Wednesday, July 21, 2004

Soul :: part 3 

I'm not quite sure what happened.  This has turned out more like an academic thesis than a deeply personal account; not what I intended at all.  Maybe I'm in greater need of soul-food than I thought.  Or maybe it's just my vanity's way of thumbing its nose at me.  I haven't the energy to re-write it and I'm not sure it would come out any different.  In any case, I need to move on...
Soul energy, then, is what flows through the writing that touches us most deeply.  The greatest joy in reading is when I know in my soul – in my highest, deepest, most complete self, when I know with an understanding that transcends mere knowledge – that you are sharing a little of your soul with me, and for a moment a bond exists between us and we are no longer alone.  When something in the world touches you so deeply, so fully, that the power and depth and truth of that touch shines bright through the latticework of your words and I feel its touch on me also.
But the world was touching me less, or I wasn’t open to its touch.  I knew that this was so, but it was a distant, dull kind of knowledge, known as one knows an impersonal fact in a book.  So in time, writing and reading were losing their vitality, becoming separated from the source of their greatest power.  I’d want to write, but a week or two would pass and I had nothing much to say.  By and large days were tolerable enough - some more or less so than others – but the colour was draining from them.
How do you reach your own soul?  And how do you become disconnected from it in the first place?
Souls have survival needs just as bodies have needs.  Bodies require basic life support of air and water, and to grow and find energy and power they need nourishment.  Without these they become weak and will eventually die.  And it’s not so very different for souls.  Souls thrive in an environment free from toxins such as cynicism, pessimism, mistrust and fear – these are all poison to the soul.  I sometimes say, half joking, that my job is soul-destroying; I’m coming to realise there’s more truth in that phrase than is comfortable.  Those are all key attributes of my work environment.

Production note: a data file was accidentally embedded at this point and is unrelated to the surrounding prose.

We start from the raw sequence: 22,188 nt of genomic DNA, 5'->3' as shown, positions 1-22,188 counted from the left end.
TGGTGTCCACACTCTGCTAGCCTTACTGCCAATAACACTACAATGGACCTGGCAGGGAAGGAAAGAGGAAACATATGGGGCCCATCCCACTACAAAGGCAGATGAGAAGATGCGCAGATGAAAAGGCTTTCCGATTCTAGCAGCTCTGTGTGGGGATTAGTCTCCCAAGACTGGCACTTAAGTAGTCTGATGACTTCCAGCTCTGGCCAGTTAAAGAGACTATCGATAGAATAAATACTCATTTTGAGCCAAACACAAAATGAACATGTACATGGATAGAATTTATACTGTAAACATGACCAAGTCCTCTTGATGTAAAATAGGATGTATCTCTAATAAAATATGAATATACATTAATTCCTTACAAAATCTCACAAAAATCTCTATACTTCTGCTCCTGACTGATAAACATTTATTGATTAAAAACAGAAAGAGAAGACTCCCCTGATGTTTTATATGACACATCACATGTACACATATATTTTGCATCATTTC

So souls need nourishment.  What happens to souls when they’re not fed?  They fade; their light dims; they disperse like wisps of smoke driven apart by the breeze.  A frail shadow, vanishing into transparency until you can look right through it and see nothing.  Then all we’re left with is a body, a shell.  It’s animate; it goes through the motions of living, but it can sense also something lost: something missing, a memory barely felt, something without which body and mind are incomplete, forever unfulfilled, however hard they strive.
How can life be breathed back into this shadow?  Can the wisps of smoke dispersed by the winds of heartless fortune again coalesce and find form?  How can soul once more take it’s true place, and the being become whole again, filled,  no longer empty?
It’s so simple.  I nearly laughed out loud with relief when I realised.  Just feed the soul – that’s all it takes.  I’ve been starving my soul; it’s hardly surprising that I’ve felt its weakness, its debility, its dissociation.